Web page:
The perfect disc for Christmas Eve, one might suggest (Advent, the Christian lead-in to Christmas, extends from December 3 to December 24). As with teh two previous volumes, this is a compilation of recordings over recent years (here, 2020-2022), which in this case means we have three organists (James Anderson-Besant, Joseph Wicks, and George Herbert) and two directors (Andrew Nethsingha and George Herbert). You can find Classical Explorer’s post on Volume 2 here.
There is an emphasis on the new here, although the music we hear extends back to anonymous 15th-century (Nowel. nowel, One of your slepe), “traditional” antiphons and works by (J. S.) Bach.
Cheryl Frances-Hoad (born 1980) was commissioned to write The desert-depths are stirred by St John's for the 2020 Advent carol service. There are two versions, one for solo choir, and one for choir with harp. It is the latter we have here (with Oliver Wass). Its premiere was delayed by the Covid-19 pandemic. Rightly, the booklet notes point out that there is an inevitable echo of Britten's Ceremony of Carols; perhaps the greatest impression, though, is a serene yet animated joy. The text is from the 1736 hymn Jordan's eras prævia by Charles Coffin, Rector of the University of Paris. The piece has an infectious rhythm, and a better performance is unimaginable, particularly in the control of the upper voices, and how there is no loss of tone in the upper reaches.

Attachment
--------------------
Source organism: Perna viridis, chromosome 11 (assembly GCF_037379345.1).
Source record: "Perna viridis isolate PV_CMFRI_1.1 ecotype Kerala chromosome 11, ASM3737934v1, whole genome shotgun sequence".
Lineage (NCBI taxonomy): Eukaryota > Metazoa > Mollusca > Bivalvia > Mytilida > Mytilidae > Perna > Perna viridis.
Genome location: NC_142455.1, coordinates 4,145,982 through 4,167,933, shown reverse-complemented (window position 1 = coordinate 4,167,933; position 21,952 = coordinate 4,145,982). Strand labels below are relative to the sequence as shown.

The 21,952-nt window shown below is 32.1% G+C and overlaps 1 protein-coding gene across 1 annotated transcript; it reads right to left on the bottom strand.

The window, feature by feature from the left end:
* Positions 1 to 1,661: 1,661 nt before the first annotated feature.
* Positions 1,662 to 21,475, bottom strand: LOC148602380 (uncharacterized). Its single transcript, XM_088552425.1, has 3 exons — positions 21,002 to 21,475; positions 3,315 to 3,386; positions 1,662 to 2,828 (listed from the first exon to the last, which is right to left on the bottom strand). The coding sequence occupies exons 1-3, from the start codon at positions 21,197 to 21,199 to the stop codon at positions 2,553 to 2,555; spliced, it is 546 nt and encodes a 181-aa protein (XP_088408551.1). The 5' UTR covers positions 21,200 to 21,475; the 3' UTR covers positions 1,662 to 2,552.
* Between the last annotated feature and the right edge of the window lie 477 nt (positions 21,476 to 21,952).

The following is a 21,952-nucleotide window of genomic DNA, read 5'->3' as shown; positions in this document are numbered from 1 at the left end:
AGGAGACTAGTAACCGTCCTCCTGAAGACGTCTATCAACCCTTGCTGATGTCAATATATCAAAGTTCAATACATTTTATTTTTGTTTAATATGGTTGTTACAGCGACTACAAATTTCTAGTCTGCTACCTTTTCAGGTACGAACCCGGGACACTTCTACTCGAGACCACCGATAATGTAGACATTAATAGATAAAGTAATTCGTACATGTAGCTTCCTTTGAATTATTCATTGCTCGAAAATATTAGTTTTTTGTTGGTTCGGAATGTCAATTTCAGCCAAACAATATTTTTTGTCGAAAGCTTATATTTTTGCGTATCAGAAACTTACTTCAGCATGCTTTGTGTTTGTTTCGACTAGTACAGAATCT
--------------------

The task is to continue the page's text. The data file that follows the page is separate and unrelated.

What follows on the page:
It is worth a reminder, perhaps, of the music by Frances-Hoad previously covered by Classical Explorer: There is no rose on Somerville College Choir, Oxford's Christmas disc The Dawn of Grace, and the organ voluntary Taking Your Leave, performed by Anna Lapwood on the organ of Ely Cathedral for her Signum Classics disc Images.
The name of Philip Ledger will surely need little introduction. Director of Music at King's College, Cambridge from 1974-1982, his recordings are many and legendary. His piece Advent Calendar was written as a memorial to George Guest (who himself also left a treasure-trove of recordings). Ledger sets Rowan Wlliams - like Guest, a Welshman. The piece is only two and a half minutes one but is highly imaginative, even dramatic, as in the pause after the words “He will toss him free”:
One of the most exciting of contemporary composers is Helen Grime, We have featured her at Classical Explorer a couple of times: firstly, at Sheffield's Music in the Round festival in 2022, where Ensemble 360 performed her Aviary Sketches (after Joseph Cornell) and also we wrote on her stunning Meditations on Joy, performed at the Proms this year. Here, the piece is Telling, Grimes’ first composition for unaccompanied choir. A mix of variation and refrain, it is perhaps the harmonic basis that is most fascinating, slightly tortured as it reflects not only the birth, but also Jesus on the Cross: